Nova Scotia minimum wage going up to $11.55 on April 1
Minimum wage expected to rise to about $12.10 next year and $12.65 the year after
The minimum wage for experienced employees in Nova Scotia is going up to $11.55 on April 1 and up by another 55 cents each of the next two years.
It is currently $11.
According to a news release issued Tuesday, the minimum wage review committee calculated the 55-cent-per-year increase based on its own recommendation: a 30-cent increase plus inflation. The minimum wage is expected to rise to about $12.10 in April 2020 and $12.65 in April 2021.
(Inexperienced employees — those who have worked for an employer for less than three months and have less than three months experience doing the kind of work they're employed to do — can be paid 50 cents less.)
The updated calculation is also now based on a 37-hour work week instead of a 40-hour work week, because the average work week for full-time employees is about 37 hours.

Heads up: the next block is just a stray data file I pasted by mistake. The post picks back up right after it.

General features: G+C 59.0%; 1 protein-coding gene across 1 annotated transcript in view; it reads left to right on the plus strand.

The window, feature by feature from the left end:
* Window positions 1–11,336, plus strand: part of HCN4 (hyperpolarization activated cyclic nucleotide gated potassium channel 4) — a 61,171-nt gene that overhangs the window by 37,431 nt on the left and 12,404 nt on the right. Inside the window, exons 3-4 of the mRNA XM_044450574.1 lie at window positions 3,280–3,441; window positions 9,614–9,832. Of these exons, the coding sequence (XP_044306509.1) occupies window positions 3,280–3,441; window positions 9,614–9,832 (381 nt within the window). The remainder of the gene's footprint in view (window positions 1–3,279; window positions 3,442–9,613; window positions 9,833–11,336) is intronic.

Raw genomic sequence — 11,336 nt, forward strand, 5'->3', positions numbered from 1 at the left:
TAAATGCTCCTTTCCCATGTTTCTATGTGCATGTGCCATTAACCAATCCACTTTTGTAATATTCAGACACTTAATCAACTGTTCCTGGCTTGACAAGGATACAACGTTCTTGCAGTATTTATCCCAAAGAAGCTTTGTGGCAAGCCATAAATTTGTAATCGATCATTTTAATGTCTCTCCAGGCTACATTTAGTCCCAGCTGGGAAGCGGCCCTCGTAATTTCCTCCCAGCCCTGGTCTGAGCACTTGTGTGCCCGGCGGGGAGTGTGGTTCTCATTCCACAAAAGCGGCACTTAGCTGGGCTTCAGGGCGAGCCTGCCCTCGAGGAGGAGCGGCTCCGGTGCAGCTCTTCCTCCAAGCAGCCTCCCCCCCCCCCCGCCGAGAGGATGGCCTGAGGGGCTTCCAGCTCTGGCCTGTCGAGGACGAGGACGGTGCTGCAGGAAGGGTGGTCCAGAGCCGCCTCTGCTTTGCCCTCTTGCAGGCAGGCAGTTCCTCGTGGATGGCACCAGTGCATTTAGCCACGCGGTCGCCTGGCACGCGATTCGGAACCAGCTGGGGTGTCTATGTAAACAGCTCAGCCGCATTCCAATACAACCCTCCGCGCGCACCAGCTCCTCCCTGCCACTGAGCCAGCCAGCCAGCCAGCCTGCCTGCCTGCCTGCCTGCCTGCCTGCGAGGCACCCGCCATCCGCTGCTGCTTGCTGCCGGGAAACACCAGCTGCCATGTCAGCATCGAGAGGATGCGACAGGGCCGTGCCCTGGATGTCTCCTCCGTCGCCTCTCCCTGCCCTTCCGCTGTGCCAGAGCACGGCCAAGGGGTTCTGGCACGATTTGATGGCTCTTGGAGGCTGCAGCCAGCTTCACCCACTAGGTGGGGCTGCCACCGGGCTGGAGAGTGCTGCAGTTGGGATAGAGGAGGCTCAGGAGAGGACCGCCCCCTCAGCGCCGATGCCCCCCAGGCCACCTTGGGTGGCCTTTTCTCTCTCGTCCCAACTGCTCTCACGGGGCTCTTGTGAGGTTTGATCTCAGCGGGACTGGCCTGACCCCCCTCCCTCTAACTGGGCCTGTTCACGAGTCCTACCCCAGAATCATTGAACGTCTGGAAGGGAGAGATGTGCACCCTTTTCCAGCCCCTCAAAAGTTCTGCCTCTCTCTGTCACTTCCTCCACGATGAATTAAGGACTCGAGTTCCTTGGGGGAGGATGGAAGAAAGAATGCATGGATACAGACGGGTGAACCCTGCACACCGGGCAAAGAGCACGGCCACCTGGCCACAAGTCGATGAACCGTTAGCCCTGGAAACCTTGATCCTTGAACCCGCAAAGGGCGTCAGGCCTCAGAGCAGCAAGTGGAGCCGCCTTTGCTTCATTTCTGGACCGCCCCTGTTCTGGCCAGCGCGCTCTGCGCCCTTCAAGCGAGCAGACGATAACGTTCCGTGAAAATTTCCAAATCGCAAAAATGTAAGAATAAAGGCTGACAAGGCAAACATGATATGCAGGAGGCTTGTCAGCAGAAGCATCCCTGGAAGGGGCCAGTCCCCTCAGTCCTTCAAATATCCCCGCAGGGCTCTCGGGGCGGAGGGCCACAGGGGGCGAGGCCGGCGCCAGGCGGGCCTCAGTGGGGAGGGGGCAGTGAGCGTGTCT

Labour Minister Labi Kousoulis made the announcement on Tuesday, accepting the committee's recommended increases.
The minimum wage review committee includes employee and employer representatives.
The increase means Nova Scotia no longer has the lowest minimum wage in the country.
But it's still not the $15 an hour the NDP is calling for by 2020.
"Any increase that does not get us on track to reach a $15 minimum wage does not go far enough to encourage the kind of economic growth we need," said NDP Leader Gary Burrill in a news release.
Despite pushback from many employers, Ontario raised its minimum wage from $11.60 an hour to $14 on Jan. 1. Premier Doug Ford's government then scrapped a plan by the previous government to increase minimum wage to $15 an hour on Jan. 1, 2019.
Alberta is currently the only province with a $15-an-hour minimum wage.
Starting April 1, 2022, the rate will be adjusted annually with inflation, using the Bank of Canada's Consumer Price Index.